Besides, the lyrics Spoonboy does write for Max Levine Ensemble are of such high quality that it would be a shame if they didn't exist in the world somewhere. And I want to say, before I go on, that I do love this album purely as a musical work, and I would love it even if the songs were about boycotting Pepsi or the evils of the prison system or whatever (and by the way, I may scoff at that kind of stuff when it shows up in lyrics, but it's not like I disagree with any of the political viewpoints I'm mentioning here. It's just that they're not the kinds of things I can focus much of my attention on. I hope that makes sense to everyone, and no one thinks I'm some apathetic douchebag). But I think this album is almost completely unique in its lyrical relevance in my own life. Spoonboy's a good bit younger than me, but it's obvious to me that he's struggling with a lot of the same issues in his personal life that plague me as I get older and start to feel less and less like I belong in a youth-oriented punk movement. And yet, I can't see anywhere else that I'd feel more comfortable. Every year, it's more of a struggle to feel like I fit in, and to find a connection with the kids around me who are supposed to be my peers. It's harder and harder to feel like I have friends, that I have a shot at making real connections, and receiving real love, both romantic and platonic (am I even using this word right?), from the people around me. And it's harder and harder to feel like there's any point in all the things I've spent my life on--because the world never seems to be effected in any real way.
All of these things are addressed somewhere on "OK Smartypants". "Firetooowwweerr" is a song that many may only remember for its jubilant chorus: "We could take out the bridge this summer, or we could climb up the firetower." It seems to be a song about seizing the day, making something good and real out of the time you have in life. But there's more to it than that, if you read the lyrics. The song's about Spoonboy making a new friend, but being afraid most of the time to call this person up. "I thought about you today, on the Metro terminal, and what we talked about. Seems like you're into hanging out, so we've at least got that much going." But then he starts to feel uncomfortable with the risk inherent in giving a new friend a call. Life is stressful enough, he thinks, without anything like that. "I thought about you today, through all the duck and cover, this condition that's got me screaming: 'ONE MORE TIME I'LL STAY IN BY MYSELF. I'LL HOLD ON, BUT THIS TIME I'LL HOLD OFF!'" I sure do know how that feels. But that's when the chorus comes up. He leads into it by saying, "But then I thought about you, and I thought: we could take out the bridge this summer. Or we could climb up the firetower." So what does that mean? A weighing of options, a desire for something more than another night spent sitting around alone because it poses less risk than trying to call someone to hang out. In the end, though, no matter how upbeat the chorus is, we don't know if Spoonboy really decided to call his friend. Maybe, maybe not. I hope so. I know I haven't had much fun on the nights I haven't been able to make myself make that call.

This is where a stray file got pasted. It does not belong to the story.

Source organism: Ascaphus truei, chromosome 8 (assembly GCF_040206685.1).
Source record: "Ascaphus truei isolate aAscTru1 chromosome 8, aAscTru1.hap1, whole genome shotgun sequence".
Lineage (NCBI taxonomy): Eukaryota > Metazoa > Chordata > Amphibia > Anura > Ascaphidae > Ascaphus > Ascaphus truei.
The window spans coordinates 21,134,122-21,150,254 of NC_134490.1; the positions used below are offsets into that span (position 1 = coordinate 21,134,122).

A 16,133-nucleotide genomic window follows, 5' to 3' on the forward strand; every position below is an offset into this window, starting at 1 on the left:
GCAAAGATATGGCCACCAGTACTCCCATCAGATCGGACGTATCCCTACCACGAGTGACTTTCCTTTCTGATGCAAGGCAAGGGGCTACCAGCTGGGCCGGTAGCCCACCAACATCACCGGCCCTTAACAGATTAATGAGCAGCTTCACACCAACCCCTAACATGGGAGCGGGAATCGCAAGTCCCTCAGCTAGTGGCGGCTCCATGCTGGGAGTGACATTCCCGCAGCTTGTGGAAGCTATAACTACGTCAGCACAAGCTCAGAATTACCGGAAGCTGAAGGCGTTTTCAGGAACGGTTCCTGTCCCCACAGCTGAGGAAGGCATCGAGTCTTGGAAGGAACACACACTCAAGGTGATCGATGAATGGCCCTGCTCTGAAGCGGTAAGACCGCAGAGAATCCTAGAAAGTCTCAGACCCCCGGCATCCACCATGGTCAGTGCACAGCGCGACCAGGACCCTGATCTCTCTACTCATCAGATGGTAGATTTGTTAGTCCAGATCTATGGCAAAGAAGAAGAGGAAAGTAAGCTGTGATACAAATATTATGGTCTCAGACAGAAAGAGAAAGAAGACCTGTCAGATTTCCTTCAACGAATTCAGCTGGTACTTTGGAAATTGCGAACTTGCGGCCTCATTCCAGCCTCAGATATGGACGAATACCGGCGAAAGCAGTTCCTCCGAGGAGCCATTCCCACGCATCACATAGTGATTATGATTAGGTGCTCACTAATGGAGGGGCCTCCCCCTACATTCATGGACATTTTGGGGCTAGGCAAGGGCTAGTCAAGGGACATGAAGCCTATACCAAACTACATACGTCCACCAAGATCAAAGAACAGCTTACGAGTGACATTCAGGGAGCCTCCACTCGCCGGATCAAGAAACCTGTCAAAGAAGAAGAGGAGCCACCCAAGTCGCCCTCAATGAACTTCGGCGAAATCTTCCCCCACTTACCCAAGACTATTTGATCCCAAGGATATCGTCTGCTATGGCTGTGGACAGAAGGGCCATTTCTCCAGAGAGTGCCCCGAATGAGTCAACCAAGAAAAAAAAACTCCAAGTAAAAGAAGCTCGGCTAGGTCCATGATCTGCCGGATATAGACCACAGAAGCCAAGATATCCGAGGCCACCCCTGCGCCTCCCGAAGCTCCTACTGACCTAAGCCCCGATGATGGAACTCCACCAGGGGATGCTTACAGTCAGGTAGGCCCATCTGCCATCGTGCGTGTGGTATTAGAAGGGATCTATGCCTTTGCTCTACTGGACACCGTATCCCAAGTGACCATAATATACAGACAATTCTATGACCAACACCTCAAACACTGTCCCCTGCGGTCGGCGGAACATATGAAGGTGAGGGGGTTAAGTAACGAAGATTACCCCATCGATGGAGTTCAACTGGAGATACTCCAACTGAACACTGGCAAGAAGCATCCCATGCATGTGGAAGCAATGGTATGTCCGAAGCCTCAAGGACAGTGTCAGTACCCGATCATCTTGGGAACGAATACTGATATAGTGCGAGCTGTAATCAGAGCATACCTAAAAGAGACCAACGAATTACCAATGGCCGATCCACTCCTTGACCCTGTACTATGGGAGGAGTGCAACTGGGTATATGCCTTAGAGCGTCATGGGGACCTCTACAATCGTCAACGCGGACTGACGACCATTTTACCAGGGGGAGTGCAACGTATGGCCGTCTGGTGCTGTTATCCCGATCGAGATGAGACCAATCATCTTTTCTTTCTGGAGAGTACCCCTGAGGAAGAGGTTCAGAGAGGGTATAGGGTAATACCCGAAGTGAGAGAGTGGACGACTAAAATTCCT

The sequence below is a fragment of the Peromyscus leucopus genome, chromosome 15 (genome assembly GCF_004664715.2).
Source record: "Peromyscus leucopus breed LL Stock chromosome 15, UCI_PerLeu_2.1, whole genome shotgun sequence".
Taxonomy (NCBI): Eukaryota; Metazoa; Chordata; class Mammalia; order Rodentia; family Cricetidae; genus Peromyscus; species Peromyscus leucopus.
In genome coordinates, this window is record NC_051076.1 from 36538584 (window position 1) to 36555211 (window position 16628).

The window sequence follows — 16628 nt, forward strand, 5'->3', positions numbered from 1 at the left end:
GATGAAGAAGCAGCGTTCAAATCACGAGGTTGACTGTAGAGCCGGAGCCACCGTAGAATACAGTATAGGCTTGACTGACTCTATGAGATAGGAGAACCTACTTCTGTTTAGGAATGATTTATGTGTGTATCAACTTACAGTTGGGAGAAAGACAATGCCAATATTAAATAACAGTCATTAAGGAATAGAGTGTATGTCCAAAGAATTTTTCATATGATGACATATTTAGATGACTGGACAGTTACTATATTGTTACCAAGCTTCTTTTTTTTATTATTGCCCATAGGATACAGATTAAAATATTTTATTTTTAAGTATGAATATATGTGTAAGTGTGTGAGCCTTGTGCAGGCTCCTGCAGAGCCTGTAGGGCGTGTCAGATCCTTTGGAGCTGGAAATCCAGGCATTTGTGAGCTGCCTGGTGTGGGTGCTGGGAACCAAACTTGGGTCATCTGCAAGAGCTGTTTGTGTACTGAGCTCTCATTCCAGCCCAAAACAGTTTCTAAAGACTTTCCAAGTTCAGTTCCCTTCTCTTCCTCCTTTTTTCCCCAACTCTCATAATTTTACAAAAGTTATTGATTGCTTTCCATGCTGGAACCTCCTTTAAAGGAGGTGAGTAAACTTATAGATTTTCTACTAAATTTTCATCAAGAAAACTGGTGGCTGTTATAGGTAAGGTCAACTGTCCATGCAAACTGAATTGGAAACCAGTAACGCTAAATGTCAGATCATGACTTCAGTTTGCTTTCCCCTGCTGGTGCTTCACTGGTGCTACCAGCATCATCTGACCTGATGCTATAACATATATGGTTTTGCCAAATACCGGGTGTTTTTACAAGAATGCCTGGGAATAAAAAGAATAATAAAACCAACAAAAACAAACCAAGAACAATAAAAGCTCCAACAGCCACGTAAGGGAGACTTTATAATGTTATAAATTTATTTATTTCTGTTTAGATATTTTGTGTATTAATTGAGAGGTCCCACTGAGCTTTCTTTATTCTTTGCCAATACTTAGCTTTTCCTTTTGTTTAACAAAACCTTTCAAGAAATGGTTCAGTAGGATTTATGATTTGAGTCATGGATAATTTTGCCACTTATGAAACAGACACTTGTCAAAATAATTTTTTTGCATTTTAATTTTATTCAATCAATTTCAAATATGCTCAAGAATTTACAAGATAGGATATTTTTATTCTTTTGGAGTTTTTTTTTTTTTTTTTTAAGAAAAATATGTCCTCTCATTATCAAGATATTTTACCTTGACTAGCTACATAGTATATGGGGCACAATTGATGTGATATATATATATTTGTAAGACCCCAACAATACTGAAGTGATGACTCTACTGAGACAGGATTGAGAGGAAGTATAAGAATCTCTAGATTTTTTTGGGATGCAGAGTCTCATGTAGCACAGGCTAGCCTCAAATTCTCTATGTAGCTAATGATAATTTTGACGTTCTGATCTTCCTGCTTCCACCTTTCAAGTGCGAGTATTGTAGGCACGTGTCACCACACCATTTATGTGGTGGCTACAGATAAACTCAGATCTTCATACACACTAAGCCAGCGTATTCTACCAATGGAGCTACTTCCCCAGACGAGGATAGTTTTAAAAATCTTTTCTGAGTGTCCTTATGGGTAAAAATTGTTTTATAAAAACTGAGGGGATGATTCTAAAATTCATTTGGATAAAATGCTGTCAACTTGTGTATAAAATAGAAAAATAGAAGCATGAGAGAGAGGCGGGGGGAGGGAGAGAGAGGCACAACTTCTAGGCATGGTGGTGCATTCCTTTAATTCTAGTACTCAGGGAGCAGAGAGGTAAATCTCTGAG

"You're Bitter" seems pretty self-explanatory from the title; generally, when punk songs are called something like "you're bitter", they're an attack on the bitterness of the person the song's addressed to, a repudiation of bitterness because "I still believe" or whatever punk/hardcore cliche you care to use. This isn't one of those songs, though. Not at all. "I know you're bitter. Well, are you worse off for those bleeding open eyes that see how sour of a place this can be? Well hush now, don't you try to say you're sorry. Could I blame you for it? You've earned it. It's your right." Who could have seen that coming? Not condemnation but an attempt at softening the blow, at pointing out that bitterness is understandable considering the world we all have to live in. "Nobody tells you how dangerous it is to believe that a world this fucked up could co-exist with the naivete they've got you holding on to. But they'll tell you you're crazy, and they've got PhDs. Come on sucker, who you gonna believe?" If anything, this song is a hand reached out from a fellow sufferer. Instead of a song that says "you shouldn't be as bitter as you are", this is a song that says "it's OK, I'm bitter too. Maybe knowing that will help you feel a little better, a little less alone."